“The birth of my son was a beautiful experience, thanks to an epidural.”

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It was the right choice for her and she knew it, turning an otherwise excruciating process into a beautiful one.

As society learns to shift back into a healthier and more natural way of living, doing all things au naturel is starting to gain some steady ground.

Gluten-free. Organic. Non-GMO.

Even when it comes to giving birth, more and more mothers want to experience it the natural way.

Just recently, a mother who chose to give birth in the middle of the forest and captured it in film made headlines across the globe.

For mom Helen Vnuk, however, she doesn’t understand some mothers’ obsession with natural birth.

In fact, in her Mama Mia story, she recalls the birth of her son, an experience she considers the most beautiful experience in her life thanks to her epidural.

Initially, Helen didn’t plan to have an epidural.

Despite having contractions for almost 24 hours, she had been faring fine with breathing deeply and imagining the moment she finally gets to see her son. All things considered, she thought she was handling the pain well.

But because her labor wasn’t progressing (she was already 40-years-old attempting VBAC), the doctors decided to break her water.

“The pain of contractions, which I’d put at about an eight out of 10, suddenly went up to 11 out of 10,” she said. “Or maybe 93 out of 10. It felt like I was being knifed in the stomach.”

When her husband suggested a shower, she grabbed him, looked him in the eye, and said, “I know you’re trying to be supportive. But if you really want to support me, GET ME AN EPIDURAL NOW.”

The relief she felt when the epidural took effect was indescribable.

“Having the epidural meant I could focus on the birth, rather than being overwhelmed by agony. I was still able to push. It was a peaceful, beautiful experience.”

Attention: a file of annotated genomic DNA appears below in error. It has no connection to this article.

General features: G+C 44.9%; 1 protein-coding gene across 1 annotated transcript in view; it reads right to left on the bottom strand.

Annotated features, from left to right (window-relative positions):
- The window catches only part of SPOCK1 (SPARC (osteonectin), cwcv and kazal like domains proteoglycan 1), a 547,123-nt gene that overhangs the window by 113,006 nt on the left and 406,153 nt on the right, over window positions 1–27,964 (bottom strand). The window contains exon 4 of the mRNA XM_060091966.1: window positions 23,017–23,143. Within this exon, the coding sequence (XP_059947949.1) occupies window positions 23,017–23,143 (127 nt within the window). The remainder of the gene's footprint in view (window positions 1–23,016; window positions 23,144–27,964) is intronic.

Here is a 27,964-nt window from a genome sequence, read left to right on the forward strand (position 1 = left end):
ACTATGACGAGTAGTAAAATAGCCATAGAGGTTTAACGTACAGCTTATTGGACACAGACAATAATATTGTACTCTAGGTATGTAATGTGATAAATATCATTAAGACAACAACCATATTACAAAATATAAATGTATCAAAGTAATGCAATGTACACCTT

According to Helen, she’s sharing her story because she had read an article on the New York Times.

In it, author Jessi Klein recalls an encounter with a woman on the supermarket while she was seven months pregnant.

"Are you having a natural birth?" the stranger asked.

When Jessi had said that she had been planning to get an epidural, the stranger felt shocked, which then annoyed her.

"No one ever asks a man if he’s having a 'natural root canal'," Jessi writes. "No one ever asks if a man is having a 'natural vasectomy'."

She then says that a lot of pressure are put onto women’s shoulders when it comes to birth and labor.

"It’s so easy to believe the notion that having a baby demands complete and total self-abnegation, and anything short of that is not enough," she adds. "But here’s the thing: If you’re worried that skipping the pain of childbirth means you’re somehow cheating your baby, or yourself, you’re not."

Weeks after Helen gave birth, she felt guilty getting an epidural.

Her sisters and friends gave birth without pain relief; Helen felt week for not being able to do it naturally.

Yet she didn’t regret it.

It was the right choice for her and she knew it, turning an otherwise excruciating process into a beautiful one.

“And you know what? I shouldn't have felt guilty or weak. No one else was in my situation,” Helen says. “No one else was feeling what I was feeling.

“Every birth experience is different. No one should judge me, and I shouldn't judge myself. I should just feel happy I was able to get an epidural when I needed it.

READ: 7 things about an epidural that every mum-to-be must know of

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